4. Review the correct answers to the video notes.
  5. Using permanent markers, create bead-like designs on transparent plastic containers. As students work, discuss the differences between color over glass and plastic. How are the reflection and shine different in the glass work than in the plastic designs? Show students how they can use construction paper to create a stencil producing uniform shapes. (See Support for information about an art activity from the “Making Art” section of the Visual Arts Toolkit binder.)

Glass Art in the Kentucky Virtual Art Museum
Have students explore the Kentucky Virtual Art Museum to find other examples of glass art. Compare these pieces to the pieces created by Stephen Rolfe Powell. When were the pieces made and by whom? Were they created in the same way Powell creates his pieces? Do they serve the same purposes or different purposes?

Day 2
Using books and/or online sources, have students complete the information on the worksheet.

Day 3
Do the performance assessment reflecting on Powell’s work.

Day 4

  1. Distribute the Open Response for student completion.
  2. Share and discuss students’ perspectives.

↑ Top

Applications Across the Curriculum

Science

  • Using the How Stuff Works: Glass web page, consider how the molecular structure of glass contributes to its transparency.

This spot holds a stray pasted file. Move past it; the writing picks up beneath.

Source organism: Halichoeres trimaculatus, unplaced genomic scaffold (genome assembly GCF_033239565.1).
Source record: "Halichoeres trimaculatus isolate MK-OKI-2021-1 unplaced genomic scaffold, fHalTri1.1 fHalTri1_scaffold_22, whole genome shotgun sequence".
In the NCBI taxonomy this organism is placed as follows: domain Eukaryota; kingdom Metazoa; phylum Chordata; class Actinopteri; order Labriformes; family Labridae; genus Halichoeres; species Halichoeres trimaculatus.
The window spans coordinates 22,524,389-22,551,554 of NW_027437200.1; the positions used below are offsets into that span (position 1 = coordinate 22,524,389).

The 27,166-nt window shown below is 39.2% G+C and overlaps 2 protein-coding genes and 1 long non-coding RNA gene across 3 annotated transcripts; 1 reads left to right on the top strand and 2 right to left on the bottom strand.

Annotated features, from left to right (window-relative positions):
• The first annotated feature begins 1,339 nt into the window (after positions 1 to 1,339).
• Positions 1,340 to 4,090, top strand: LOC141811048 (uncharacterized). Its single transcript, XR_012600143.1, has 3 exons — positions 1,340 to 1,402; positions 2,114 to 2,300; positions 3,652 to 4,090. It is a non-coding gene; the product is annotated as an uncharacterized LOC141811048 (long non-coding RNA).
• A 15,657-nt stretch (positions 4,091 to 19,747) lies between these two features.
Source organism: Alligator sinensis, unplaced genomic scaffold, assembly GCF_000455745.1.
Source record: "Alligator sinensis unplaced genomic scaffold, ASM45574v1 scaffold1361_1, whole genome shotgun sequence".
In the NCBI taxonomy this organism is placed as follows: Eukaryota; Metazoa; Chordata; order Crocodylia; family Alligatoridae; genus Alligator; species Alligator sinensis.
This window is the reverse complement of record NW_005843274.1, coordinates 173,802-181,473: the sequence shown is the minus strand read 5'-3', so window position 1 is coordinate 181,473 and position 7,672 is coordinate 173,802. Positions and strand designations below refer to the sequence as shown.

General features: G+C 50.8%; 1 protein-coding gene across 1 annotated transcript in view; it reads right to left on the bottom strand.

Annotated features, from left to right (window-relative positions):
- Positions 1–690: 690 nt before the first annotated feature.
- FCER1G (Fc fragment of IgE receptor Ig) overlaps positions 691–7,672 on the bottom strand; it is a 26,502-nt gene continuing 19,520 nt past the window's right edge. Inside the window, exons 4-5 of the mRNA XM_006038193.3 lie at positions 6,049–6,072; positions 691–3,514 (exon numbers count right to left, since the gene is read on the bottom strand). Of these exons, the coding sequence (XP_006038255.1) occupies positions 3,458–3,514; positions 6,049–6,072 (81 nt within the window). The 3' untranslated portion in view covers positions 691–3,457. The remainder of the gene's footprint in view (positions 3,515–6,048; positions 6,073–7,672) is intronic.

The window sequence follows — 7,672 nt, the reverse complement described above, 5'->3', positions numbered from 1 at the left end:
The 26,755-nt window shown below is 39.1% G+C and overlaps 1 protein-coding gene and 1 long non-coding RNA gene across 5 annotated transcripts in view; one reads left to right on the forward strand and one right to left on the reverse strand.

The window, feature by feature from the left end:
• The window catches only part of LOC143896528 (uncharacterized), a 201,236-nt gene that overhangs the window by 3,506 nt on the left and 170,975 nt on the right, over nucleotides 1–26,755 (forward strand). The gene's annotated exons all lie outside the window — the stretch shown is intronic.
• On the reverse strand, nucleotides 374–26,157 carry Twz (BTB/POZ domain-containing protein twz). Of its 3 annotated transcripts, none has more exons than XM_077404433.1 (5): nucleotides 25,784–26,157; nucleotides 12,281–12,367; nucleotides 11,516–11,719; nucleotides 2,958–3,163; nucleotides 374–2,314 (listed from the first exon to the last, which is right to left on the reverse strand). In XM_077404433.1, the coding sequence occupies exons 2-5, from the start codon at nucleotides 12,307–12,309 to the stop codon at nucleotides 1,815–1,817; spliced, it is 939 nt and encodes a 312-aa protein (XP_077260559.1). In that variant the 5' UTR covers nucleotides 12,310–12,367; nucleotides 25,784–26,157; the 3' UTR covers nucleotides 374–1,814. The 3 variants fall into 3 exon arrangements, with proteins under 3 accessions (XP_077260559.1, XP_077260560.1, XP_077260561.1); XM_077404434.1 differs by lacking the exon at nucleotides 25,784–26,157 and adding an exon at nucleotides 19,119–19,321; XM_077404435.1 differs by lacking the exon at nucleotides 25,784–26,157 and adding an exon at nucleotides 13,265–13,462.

Social Studies

  • Explore the history of glass making as an art and for commercial purposes.

↑ Top

Open Response Assessment

Prompt:

The purposes of art are as follows:

  • Ceremonial—ritual, celebration, artworks created to support worship ceremonies (e.g. ceremonial masks)
  • Artistic Expression—artwork to express or communicate emotions, ideas, feelings (e.g., for self-expression or to decorate or beautify objects)
  • Narrative—artworks that tell stories, describe and illustrate experiences, or communicate ideas or information; art to document important or historical events (e.g., Native American totem poles, wall paintings)
  • Functional—artistic objects used in everyday life (e.g., pottery, quilts, baskets, etc.)

Stephen Rolfe Powell says his work is about beauty. Consider how this statement relates to the purposes of art.